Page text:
In my limited understanding it's the difference between the webkit engine that OS X provides to developers to use, as opposed to Chrome which probably does something different in that regard. Besides site-specific browsers, there are plenty of makeshift OS X tools that implement their own built in browser, and these applications do indeed share cookies with Safari.
The easiest way to test this is with Safari and any of the OS X site-specific browser or http debugging tools.
The Flash Player's "Shared Objects" (aka Flash cookies) are stored in a common directory, so the same Flash data is accessible from any browser (running as the same user). I do not believe Facebook's tracking is this nefarious, but the method would be quite easy to implement.
If one were interested in building something like this themselves or getting into the market, where would be a good place to start as far as acquiring hardware, learning about asic systems, and the software behind these systems?
I've been building my own managed firewall and router systems for awhile on commodity hardware, freebsd, and nice nics and would like to look into taking it to the next level and perhaps starting a business in this area.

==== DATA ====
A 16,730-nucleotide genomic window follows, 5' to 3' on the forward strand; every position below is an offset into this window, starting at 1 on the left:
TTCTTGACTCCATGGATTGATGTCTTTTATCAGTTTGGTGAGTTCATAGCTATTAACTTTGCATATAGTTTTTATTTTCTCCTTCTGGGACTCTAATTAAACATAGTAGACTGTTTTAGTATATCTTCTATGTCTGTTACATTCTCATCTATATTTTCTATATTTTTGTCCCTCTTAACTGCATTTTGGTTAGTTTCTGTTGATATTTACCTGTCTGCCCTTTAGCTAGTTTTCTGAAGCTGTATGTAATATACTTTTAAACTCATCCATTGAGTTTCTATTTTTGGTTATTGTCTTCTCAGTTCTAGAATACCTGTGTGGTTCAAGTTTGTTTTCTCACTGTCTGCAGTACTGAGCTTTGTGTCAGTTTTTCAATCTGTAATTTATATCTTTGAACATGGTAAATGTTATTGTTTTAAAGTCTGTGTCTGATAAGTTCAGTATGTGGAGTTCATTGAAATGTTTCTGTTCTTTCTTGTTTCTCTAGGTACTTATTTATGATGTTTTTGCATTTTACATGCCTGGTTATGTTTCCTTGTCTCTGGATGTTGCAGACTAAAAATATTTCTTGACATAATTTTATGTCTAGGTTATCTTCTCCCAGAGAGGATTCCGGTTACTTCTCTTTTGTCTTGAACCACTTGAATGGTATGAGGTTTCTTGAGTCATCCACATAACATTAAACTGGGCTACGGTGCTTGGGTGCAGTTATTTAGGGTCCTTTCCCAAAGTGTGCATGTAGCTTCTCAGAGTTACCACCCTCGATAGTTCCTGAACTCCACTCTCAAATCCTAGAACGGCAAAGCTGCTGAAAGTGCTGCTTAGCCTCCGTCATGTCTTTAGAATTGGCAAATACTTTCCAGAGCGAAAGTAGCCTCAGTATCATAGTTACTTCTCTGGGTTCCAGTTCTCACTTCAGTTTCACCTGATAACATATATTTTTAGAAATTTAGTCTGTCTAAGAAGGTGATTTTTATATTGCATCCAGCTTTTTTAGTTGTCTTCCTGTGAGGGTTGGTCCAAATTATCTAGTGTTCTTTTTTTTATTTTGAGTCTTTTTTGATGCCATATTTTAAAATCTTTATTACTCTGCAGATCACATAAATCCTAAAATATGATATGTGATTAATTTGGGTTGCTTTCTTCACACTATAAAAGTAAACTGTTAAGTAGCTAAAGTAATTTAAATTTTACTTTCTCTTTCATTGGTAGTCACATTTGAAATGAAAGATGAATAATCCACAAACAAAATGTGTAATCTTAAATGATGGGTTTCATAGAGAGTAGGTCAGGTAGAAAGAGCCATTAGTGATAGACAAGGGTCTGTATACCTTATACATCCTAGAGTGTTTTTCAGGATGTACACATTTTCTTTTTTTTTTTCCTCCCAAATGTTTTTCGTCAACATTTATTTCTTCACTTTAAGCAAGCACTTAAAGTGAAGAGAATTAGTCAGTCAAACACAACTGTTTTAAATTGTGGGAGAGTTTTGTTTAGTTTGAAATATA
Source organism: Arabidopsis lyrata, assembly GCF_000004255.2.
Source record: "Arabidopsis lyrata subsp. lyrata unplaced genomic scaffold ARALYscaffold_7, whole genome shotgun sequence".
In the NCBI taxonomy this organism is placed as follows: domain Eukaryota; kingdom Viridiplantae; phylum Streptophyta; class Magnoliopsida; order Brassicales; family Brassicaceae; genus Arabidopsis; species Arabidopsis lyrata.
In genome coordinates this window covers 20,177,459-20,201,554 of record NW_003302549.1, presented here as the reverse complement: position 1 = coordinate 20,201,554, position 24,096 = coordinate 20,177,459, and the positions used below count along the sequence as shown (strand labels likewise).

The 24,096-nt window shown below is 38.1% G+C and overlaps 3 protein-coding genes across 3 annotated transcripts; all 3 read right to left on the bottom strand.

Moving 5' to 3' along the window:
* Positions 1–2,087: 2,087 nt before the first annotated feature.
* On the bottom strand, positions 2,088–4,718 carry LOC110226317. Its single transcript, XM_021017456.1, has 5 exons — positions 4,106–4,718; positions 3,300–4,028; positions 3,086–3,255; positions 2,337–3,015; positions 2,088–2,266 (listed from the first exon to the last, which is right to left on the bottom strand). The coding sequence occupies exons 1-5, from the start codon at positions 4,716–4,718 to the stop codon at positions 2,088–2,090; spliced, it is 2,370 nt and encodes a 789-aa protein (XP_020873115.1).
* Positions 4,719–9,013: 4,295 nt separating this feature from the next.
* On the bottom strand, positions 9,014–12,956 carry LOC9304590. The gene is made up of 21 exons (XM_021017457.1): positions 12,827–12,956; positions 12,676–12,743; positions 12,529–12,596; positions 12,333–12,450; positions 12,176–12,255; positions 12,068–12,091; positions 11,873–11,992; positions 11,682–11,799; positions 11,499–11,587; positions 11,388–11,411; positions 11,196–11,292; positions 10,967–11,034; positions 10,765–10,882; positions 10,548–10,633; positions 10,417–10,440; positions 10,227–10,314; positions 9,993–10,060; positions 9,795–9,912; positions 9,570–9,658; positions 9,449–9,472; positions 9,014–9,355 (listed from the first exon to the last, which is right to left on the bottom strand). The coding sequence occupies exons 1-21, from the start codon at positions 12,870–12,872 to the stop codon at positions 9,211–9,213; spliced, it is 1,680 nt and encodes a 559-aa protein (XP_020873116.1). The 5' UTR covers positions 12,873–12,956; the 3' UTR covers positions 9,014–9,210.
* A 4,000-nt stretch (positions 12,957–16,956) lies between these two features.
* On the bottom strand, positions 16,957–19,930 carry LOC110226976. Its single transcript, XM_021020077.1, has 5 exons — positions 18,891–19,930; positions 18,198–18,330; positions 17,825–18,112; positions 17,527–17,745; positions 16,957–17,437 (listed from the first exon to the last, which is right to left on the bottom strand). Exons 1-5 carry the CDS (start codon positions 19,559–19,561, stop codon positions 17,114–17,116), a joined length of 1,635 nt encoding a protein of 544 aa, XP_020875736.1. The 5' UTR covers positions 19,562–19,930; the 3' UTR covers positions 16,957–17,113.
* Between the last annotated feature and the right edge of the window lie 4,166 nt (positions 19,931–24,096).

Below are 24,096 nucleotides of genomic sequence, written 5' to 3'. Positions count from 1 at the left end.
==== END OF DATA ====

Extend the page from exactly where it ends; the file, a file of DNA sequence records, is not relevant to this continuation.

The networking world is quickly moving away from custom silicon. Because of companies like Broadcom and Marvel it's getting easier and easier to buy/order ASICs instead of designing them. Cisco announced this year I think that all their lower-end switches will be using Broadcom.
So go check out what these 2 companies have in terms of switch on a chip type ASICs. AFAIK no one has come out with a multiport PCIx card that can do L3 switching between its ports. That would be neat. And I think it's just a matter of time till someone does. I would buy such a card if it worked under Linux or FreeBSD just to play with.